& Ors Vs. Agricultural Produce Mkt. Committee & Ors  Insc 258 (22 February 2008)
Kabir & J.M. Panchal
O R D
E R CRIMINAL APPEAL NO. 1557 OF 2008 (Arising out of SLP (C) No. 17976/2006)
four persons, including the respondent Nos.2 and 3, namely, Basant Lal and Satish
Kumar, filed a suit on 6.4.1993 for perpetual injunction before the Subordinate
Judge in Tis Hazari
Court at Delhi. The respondent No.1 i.e. the
Agricultural Produce Market Committee (hereinafter referred to as an `APMC')
raised an objection regarding the maintainability of the suit. Having regard to
the provisions of Sec. 41(h) of the Specific Relief Act upholding the
objection, the trial court dismissed the suit on 25.7.1998 holding that the
suit was not maintainable. The appellants herein, along with the respondent
No.2, preferred an appeal before the Additional District Judge and the same was
also rejected on the ground of maintainability.
Five separate regular second appeals were filed in the High Court, being RSA
Nos. 65/00,66/00,76/00,79/00 and 82/00. The respondent Nos.2 and 3 herein, who
were originally plaintiff Nos. 10 and 13 in the suit, did not file any second
appeal against the judgment of the trial court as upheld by the Ist Appellate
Court. On 21st
September, 2001, the
Regular Second Appeals filed by the petitioners herein were allowed by the
considered the matter in its entirety, this Court is of the considered view
that it will be just, proper, and necessary and expedient in interest of
justice to allow the amendment applications of the appellants so that the
dispute and controversy raised in the present proceedings is finally
adjudicated on merits. The applications under Order 6 Rule 17, CPC filed in these
appeals are accordingly allowed, however, subject to payment of cost of
Rs.2000/- in each appeal. The result of allowing the amendment is that the
suits of the appellants will now be maintainable and have to be tried on
merits. the matter is, therefore, remanded back to the Trial Court for further
trial in accordance with law. Parties are directed to appear in the Trial Court
on 4th October, 2001, to receive further directions in
virtue of the said order the applications filed on behalf of the petitioners
under Order 6 Rule 17 of the Code of Civil Procedure in the said appeal for
amendment of the plaint to include the prayer for declaration was allowed,
subject to payment of cost of Rs.2000/- in each appeal. As was indicated in the
order itself by allowing the amendment the suit of the appellants herein became
maintainable and would have to be tried on merits. The matter was accordingly
remanded back to the trial court for further trial in accordance with law.
the matter went back to the trial court, an application was made by the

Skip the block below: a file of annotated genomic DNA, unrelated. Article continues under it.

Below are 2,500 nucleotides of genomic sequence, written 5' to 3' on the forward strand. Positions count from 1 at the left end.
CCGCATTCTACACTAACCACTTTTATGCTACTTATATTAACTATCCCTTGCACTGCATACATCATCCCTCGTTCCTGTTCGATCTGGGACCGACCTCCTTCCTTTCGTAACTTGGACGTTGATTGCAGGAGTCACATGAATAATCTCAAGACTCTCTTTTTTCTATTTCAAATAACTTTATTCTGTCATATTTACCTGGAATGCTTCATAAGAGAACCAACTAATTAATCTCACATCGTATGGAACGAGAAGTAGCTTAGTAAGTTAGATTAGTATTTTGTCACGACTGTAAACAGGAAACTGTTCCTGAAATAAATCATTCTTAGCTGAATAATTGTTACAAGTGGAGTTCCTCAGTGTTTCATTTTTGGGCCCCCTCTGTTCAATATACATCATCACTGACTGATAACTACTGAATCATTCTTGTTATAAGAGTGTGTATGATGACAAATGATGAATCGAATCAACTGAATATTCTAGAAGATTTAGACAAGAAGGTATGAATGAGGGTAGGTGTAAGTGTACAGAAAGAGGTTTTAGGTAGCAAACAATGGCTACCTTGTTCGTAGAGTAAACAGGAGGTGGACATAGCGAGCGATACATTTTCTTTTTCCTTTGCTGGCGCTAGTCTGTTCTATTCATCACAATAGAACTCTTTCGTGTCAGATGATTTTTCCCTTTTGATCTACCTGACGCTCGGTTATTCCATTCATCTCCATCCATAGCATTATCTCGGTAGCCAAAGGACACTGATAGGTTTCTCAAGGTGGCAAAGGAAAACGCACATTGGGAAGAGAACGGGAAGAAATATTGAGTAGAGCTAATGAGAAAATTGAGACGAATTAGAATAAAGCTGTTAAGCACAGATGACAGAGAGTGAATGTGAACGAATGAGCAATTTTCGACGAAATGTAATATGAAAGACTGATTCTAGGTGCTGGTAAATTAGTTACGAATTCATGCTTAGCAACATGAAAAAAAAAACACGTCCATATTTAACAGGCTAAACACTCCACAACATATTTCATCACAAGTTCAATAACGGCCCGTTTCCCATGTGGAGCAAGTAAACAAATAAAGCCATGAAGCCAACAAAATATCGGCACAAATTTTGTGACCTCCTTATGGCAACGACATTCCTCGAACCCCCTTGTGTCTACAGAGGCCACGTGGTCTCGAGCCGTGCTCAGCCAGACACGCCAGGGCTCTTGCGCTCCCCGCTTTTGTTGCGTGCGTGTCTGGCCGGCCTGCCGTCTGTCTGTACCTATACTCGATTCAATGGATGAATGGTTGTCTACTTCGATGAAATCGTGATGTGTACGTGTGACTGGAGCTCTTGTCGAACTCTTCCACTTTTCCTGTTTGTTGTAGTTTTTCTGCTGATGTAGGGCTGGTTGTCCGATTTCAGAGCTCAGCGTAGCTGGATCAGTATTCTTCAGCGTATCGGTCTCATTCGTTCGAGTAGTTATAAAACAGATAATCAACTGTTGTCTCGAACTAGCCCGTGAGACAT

respondent Nos.2 and 3 under Order 6 Rule 17 of the Code of Civil Procedure for
amendment of the plaint, since they had not been made parties, either as
plaintiffs or as defendants, in the amended plaint. The said application was
dismissed on the ground of maintainability since it was found that the said
respondents had no locus standi to maintain the application. Thereafter, the
said respondents filed an application under Order 1 Rule 10 of the Code of Civil
Procedure for being added as plaintiffs in the suit.
Despite objections on behalf of the appellants herein the said application was
allowed and the respondent Nos. 2 and 3 were added as plaintiffs in the suit.
Aggrieved thereby the appellants moved the High Court in revision and the High
Court relying on the provisions of Order 41 Rule 4 of the Code was of the view
that the respondent Nos.2 and 3 could not be precluded from pursuing their
remedy once the suit had been restored.
the said order of the High Court which is impugned in the present appeal.
in support of the appeal, Mr. Ranjit Kumar, learned senior counsel, submitted
that both the trial court as well as the High Court had erred in relying upon
the provisions of Order 41 Rule 4 in holding that the respondent Nos.2 and 3
would continue to remain as plaintiffs once the suit was restored. According to
Mr. Ranjit Kumar, what both the courts failed to consider was the fact that
although at the initial stage when the suit was filed the interests of the
appellants herein as also of the respondent Nos.2 and 3 were common,
differences arose between them during the pendency of the matters before the
different courts and at present the stand of the respondent -5- Nos. 2 and is,
in fact, different from that of the appellants herein and the said respondents
are in effect supporting the case which was being made out by the APMC.
heard learned counsel of the respective parties, we are of the view that while
both the courts below had taken a correct view that the respondent Nos. 2 and 3
were entitled to be parties in the suit, they do not appear to have taken into
consideration the events as a result whereof the interests of the appellants
and the respondent Nos. 2 and 3 were no longer the same and it was not in the
interest of the parties to have the said respondent Nos. 2 and 3 in the array
of plaintiffs along with the appellants herein.
have been taken through certain averments made on behalf of the respondent Nos.
2 and 3 in the applications before the trial court from which the aforesaid
position becomes clear.
that view of the matter, we are inclined to set aside the order passed by the
trial court as also the High -6- Court adding the respondent Nos. 2 and 3 as
plaintiffs in the suit and direct that the said respondents be added as
defendants in the suit instead. We make it clear that we have not expressed any
opinion as to the case made out by the different parties and the final relief
that may be granted and the trial court will be entirely free to proceed in the
matter in accordance with law.
appeal is disposed of. There will be no order as to costs.
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